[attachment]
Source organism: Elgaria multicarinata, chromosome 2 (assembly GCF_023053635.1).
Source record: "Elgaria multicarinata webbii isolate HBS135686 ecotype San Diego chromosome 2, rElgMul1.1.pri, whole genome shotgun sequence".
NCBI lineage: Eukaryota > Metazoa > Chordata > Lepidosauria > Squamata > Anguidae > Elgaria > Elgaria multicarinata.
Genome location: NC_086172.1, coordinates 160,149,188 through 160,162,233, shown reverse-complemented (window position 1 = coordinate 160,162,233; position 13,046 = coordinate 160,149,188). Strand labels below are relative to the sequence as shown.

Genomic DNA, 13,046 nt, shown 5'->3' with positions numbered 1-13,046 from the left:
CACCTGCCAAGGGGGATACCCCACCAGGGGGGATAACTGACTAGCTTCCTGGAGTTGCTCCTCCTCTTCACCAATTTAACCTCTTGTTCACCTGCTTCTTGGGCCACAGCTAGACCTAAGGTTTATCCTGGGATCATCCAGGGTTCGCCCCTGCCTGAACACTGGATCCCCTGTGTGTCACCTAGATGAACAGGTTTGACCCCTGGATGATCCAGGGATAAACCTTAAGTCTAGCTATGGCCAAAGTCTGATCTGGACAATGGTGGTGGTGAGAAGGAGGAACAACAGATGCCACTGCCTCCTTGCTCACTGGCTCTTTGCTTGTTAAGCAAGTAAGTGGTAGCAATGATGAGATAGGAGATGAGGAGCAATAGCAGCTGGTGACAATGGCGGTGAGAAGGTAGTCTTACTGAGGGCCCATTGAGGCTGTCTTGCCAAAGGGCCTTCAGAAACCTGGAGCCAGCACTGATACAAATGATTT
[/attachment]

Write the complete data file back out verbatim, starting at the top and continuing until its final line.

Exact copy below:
Source organism: Elgaria multicarinata, chromosome 2 (assembly GCF_023053635.1).
Source record: "Elgaria multicarinata webbii isolate HBS135686 ecotype San Diego chromosome 2, rElgMul1.1.pri, whole genome shotgun sequence".
NCBI lineage: Eukaryota > Metazoa > Chordata > Lepidosauria > Squamata > Anguidae > Elgaria > Elgaria multicarinata.
Genome location: NC_086172.1, coordinates 160,149,188 through 160,162,233, shown reverse-complemented (window position 1 = coordinate 160,162,233; position 13,046 = coordinate 160,149,188). Strand labels below are relative to the sequence as shown.

Genomic DNA, 13,046 nt, shown 5'->3' with positions numbered 1-13,046 from the left:
CACCTGCCAAGGGGGATACCCCACCAGGGGGGATAACTGACTAGCTTCCTGGAGTTGCTCCTCCTCTTCACCAATTTAACCTCTTGTTCACCTGCTTCTTGGGCCACAGCTAGACCTAAGGTTTATCCTGGGATCATCCAGGGTTCGCCCCTGCCTGAACACTGGATCCCCTGTGTGTCACCTAGATGAACAGGTTTGACCCCTGGATGATCCAGGGATAAACCTTAAGTCTAGCTATGGCCAAAGTCTGATCTGGACAATGGTGGTGGTGAGAAGGAGGAACAACAGATGCCACTGCCTCCTTGCTCACTGGCTCTTTGCTTGTTAAGCAAGTAAGTGGTAGCAATGATGAGATAGGAGATGAGGAGCAATAGCAGCTGGTGACAATGGCGGTGAGAAGGTAGTCTTACTGAGGGCCCATTGAGGCTGTCTTGCCAAAGGGCCTTCAGAAACCTGGAGCCAGCACTGATACAAATGATTT